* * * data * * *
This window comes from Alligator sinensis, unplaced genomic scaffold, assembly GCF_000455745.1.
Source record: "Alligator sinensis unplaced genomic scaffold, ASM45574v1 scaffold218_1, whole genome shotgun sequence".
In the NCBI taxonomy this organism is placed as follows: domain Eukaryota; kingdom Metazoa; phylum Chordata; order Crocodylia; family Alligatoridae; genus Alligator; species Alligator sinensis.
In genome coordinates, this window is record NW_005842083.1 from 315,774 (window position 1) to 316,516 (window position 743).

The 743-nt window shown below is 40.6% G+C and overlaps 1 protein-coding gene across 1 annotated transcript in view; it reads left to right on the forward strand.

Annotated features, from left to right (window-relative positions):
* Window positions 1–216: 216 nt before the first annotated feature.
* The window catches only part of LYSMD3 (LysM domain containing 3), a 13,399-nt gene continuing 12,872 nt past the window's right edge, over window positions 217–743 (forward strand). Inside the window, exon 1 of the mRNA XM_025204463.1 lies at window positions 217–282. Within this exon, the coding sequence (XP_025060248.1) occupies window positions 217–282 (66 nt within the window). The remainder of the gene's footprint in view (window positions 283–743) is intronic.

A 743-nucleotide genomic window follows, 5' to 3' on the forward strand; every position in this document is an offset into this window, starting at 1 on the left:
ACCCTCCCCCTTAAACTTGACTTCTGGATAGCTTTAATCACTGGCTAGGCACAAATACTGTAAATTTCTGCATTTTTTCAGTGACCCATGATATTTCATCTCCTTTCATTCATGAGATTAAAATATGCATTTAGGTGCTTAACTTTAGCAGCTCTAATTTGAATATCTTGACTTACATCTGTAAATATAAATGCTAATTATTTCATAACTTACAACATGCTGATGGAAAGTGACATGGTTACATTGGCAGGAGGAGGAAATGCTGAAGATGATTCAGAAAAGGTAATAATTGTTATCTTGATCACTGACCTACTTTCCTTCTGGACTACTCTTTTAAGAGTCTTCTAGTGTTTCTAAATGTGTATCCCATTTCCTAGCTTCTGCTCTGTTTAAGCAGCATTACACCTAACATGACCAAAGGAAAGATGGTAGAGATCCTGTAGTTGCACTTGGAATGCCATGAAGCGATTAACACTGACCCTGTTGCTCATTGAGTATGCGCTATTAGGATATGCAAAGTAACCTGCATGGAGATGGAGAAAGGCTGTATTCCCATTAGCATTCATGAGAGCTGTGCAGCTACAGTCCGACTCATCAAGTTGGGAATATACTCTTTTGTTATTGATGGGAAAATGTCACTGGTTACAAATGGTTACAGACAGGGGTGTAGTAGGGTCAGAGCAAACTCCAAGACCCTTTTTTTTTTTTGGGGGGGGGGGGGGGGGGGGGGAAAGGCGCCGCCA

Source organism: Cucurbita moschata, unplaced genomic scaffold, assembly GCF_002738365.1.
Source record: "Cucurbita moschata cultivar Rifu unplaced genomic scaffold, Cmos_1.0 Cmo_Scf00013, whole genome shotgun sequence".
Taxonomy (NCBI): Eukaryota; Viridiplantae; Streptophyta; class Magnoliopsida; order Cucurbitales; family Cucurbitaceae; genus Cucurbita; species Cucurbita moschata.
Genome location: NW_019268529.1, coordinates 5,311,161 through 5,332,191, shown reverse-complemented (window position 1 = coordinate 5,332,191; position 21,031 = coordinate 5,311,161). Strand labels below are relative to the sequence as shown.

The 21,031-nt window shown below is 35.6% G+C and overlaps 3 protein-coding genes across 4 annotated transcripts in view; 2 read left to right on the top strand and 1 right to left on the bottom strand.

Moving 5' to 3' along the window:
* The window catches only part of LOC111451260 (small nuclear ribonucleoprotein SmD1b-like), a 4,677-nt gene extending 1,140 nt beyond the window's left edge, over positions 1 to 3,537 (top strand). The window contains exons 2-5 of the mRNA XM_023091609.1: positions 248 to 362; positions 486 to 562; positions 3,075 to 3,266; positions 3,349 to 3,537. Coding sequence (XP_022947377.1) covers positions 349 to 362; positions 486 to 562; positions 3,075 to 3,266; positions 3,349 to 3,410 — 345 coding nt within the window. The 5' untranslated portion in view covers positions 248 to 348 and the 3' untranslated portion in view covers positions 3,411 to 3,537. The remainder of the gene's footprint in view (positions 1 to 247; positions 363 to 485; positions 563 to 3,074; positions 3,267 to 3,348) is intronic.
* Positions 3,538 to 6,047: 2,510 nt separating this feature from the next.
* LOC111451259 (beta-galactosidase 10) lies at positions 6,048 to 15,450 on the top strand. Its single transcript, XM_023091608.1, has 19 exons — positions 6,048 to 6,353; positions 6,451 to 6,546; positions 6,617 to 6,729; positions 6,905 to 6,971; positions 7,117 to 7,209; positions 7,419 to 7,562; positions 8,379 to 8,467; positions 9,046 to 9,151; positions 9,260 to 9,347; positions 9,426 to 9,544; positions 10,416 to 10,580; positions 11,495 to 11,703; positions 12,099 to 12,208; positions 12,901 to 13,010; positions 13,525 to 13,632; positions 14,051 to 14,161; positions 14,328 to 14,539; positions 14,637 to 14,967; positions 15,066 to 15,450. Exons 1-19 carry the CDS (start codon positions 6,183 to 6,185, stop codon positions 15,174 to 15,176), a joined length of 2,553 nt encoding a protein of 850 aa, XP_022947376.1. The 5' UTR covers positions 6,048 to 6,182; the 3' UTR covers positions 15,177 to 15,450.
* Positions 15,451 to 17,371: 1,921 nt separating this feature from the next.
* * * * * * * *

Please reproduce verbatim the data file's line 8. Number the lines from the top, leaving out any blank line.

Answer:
* The window catches only part of LYSMD3 (LysM domain containing 3), a 13,399-nt gene continuing 12,872 nt past the window's right edge, over window positions 217–743 (forward strand). Inside the window, exon 1 of the mRNA XM_025204463.1 lies at window positions 217–282. Within this exon, the coding sequence (XP_025060248.1) occupies window positions 217–282 (66 nt within the window). The remainder of the gene's footprint in view (window positions 283–743) is intronic.